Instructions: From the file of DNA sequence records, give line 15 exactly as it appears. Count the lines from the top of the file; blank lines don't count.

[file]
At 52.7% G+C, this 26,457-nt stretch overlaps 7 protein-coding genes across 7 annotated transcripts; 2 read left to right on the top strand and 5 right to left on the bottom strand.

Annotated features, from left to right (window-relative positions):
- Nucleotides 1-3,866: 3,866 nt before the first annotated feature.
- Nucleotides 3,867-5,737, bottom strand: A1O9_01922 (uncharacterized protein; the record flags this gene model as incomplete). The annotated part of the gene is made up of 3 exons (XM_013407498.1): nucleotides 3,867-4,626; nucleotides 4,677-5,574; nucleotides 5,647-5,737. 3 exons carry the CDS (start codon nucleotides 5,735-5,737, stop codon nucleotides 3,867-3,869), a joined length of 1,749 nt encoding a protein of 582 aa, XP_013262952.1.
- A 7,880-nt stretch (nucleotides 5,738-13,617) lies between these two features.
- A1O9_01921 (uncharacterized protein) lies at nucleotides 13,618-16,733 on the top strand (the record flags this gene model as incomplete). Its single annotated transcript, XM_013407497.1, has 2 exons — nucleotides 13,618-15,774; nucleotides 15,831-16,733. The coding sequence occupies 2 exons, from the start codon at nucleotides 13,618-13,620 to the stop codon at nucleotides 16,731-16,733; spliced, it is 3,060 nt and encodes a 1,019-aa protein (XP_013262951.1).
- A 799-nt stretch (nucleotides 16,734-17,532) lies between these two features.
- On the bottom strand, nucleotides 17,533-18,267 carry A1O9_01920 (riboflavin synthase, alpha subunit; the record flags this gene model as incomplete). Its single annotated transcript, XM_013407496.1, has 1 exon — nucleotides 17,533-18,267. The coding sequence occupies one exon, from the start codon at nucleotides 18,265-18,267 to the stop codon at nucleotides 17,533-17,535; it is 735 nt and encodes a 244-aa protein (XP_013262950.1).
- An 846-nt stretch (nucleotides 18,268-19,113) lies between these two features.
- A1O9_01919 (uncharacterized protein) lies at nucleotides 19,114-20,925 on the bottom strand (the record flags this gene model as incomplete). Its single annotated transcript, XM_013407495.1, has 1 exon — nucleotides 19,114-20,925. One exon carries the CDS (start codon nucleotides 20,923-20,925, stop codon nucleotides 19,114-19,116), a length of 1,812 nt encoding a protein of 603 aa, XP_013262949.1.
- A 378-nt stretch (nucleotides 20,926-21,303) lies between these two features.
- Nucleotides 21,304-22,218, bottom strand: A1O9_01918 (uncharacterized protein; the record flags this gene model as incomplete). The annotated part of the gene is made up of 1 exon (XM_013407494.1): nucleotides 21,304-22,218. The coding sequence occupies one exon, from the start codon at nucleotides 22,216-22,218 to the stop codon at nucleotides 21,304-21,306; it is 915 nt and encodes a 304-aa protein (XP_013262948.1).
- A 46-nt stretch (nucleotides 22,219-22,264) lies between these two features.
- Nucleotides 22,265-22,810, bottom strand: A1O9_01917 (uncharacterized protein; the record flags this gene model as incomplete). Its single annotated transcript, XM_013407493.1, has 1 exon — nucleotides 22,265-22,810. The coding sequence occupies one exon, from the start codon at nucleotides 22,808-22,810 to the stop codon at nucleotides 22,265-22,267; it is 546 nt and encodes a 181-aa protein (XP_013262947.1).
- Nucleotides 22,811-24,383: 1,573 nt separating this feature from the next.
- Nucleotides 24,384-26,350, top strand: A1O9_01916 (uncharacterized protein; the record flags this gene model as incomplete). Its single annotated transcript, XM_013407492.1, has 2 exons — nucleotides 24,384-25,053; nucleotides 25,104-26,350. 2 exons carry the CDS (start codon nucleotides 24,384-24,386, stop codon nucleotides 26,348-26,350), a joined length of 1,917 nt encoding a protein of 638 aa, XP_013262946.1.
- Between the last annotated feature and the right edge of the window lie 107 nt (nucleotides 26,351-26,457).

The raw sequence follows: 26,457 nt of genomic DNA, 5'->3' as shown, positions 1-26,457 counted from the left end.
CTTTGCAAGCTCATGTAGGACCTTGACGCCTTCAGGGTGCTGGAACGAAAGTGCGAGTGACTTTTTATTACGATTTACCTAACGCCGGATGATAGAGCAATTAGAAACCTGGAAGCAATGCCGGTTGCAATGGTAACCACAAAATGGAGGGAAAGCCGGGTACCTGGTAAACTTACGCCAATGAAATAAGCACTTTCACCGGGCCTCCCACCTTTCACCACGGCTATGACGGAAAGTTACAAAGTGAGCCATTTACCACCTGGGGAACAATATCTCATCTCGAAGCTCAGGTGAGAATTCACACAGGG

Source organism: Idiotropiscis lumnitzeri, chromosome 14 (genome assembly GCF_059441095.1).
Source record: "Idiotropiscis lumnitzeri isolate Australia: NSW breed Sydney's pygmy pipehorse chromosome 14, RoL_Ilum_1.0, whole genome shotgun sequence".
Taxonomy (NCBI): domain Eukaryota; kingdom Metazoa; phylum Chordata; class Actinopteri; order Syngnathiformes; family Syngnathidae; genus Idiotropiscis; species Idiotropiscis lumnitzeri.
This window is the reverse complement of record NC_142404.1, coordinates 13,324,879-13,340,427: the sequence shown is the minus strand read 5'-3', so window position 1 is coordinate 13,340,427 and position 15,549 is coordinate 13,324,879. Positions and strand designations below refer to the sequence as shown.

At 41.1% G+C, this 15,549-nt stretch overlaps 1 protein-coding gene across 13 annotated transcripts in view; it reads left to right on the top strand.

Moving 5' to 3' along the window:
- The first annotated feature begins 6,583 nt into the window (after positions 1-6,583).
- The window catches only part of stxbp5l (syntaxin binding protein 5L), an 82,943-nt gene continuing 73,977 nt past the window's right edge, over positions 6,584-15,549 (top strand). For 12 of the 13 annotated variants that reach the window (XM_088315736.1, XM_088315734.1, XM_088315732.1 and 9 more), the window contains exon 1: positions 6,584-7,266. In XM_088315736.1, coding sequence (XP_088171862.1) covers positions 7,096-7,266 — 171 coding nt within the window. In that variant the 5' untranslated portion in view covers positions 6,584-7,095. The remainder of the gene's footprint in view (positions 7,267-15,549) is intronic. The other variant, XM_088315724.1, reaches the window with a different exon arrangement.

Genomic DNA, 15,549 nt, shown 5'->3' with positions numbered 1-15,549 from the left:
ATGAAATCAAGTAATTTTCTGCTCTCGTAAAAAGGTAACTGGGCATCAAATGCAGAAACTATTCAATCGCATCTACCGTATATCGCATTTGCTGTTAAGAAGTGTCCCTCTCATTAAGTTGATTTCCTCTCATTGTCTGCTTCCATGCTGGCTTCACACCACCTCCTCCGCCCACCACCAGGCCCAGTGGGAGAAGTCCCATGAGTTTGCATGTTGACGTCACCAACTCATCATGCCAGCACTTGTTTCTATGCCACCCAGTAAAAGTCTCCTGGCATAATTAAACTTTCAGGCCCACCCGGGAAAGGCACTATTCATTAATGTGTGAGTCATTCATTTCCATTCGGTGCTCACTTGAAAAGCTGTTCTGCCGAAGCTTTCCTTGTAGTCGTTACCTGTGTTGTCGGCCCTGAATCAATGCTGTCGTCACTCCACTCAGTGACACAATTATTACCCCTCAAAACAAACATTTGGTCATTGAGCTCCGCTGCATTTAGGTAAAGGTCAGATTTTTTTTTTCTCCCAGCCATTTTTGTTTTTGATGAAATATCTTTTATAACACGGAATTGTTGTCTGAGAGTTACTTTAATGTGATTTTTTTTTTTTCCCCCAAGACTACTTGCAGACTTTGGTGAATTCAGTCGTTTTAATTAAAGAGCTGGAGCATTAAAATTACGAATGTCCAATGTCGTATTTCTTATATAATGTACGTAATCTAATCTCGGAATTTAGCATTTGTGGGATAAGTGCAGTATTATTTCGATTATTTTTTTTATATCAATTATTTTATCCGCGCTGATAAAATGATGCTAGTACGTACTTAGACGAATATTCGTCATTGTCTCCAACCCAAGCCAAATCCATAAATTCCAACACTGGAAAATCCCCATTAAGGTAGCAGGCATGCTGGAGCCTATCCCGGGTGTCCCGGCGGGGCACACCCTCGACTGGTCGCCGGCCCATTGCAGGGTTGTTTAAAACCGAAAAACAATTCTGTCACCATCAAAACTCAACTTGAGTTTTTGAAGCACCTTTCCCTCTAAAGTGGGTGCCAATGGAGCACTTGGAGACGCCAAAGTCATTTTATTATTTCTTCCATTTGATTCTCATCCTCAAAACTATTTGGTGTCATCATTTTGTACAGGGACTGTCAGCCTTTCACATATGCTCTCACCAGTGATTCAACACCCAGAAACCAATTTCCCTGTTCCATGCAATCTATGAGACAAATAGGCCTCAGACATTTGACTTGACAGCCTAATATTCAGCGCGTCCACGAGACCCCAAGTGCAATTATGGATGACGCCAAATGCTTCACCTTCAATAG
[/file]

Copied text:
- Nucleotides 22,811-24,383: 1,573 nt separating this feature from the next.